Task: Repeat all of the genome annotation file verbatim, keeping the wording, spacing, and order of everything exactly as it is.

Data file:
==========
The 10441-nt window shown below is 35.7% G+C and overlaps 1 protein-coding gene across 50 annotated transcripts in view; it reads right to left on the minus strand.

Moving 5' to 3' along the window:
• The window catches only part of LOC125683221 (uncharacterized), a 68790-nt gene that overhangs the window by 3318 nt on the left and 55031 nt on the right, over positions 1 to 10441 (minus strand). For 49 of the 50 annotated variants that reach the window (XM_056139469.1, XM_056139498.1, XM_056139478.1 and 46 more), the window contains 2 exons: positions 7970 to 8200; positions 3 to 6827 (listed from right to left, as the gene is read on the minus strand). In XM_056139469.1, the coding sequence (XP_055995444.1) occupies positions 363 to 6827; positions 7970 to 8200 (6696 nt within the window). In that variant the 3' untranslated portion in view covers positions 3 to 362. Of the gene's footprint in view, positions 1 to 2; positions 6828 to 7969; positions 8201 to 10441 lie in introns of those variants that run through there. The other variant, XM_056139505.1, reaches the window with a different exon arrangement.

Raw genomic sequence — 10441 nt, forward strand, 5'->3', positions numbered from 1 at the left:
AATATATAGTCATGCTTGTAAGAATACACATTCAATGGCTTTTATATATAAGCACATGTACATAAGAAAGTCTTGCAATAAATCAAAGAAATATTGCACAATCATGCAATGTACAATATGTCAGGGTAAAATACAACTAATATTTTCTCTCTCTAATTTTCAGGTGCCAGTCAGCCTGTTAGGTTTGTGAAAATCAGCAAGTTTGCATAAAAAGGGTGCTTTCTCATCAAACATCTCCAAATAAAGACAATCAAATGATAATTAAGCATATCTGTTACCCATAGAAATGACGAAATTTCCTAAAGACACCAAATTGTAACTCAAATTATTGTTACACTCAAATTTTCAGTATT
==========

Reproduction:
The 10441-nt window shown below is 35.7% G+C and overlaps 1 protein-coding gene across 50 annotated transcripts in view; it reads right to left on the minus strand.

Moving 5' to 3' along the window:
• The window catches only part of LOC125683221 (uncharacterized), a 68790-nt gene that overhangs the window by 3318 nt on the left and 55031 nt on the right, over positions 1 to 10441 (minus strand). For 49 of the 50 annotated variants that reach the window (XM_056139469.1, XM_056139498.1, XM_056139478.1 and 46 more), the window contains 2 exons: positions 7970 to 8200; positions 3 to 6827 (listed from right to left, as the gene is read on the minus strand). In XM_056139469.1, the coding sequence (XP_055995444.1) occupies positions 363 to 6827; positions 7970 to 8200 (6696 nt within the window). In that variant the 3' untranslated portion in view covers positions 3 to 362. Of the gene's footprint in view, positions 1 to 2; positions 6828 to 7969; positions 8201 to 10441 lie in introns of those variants that run through there. The other variant, XM_056139505.1, reaches the window with a different exon arrangement.

Raw genomic sequence — 10441 nt, forward strand, 5'->3', positions numbered from 1 at the left:
AATATATAGTCATGCTTGTAAGAATACACATTCAATGGCTTTTATATATAAGCACATGTACATAAGAAAGTCTTGCAATAAATCAAAGAAATATTGCACAATCATGCAATGTACAATATGTCAGGGTAAAATACAACTAATATTTTCTCTCTCTAATTTTCAGGTGCCAGTCAGCCTGTTAGGTTTGTGAAAATCAGCAAGTTTGCATAAAAAGGGTGCTTTCTCATCAAACATCTCCAAATAAAGACAATCAAATGATAATTAAGCATATCTGTTACCCATAGAAATGACGAAATTTCCTAAAGACACCAAATTGTAACTCAAATTATTGTTACACTCAAATTTTCAGTATT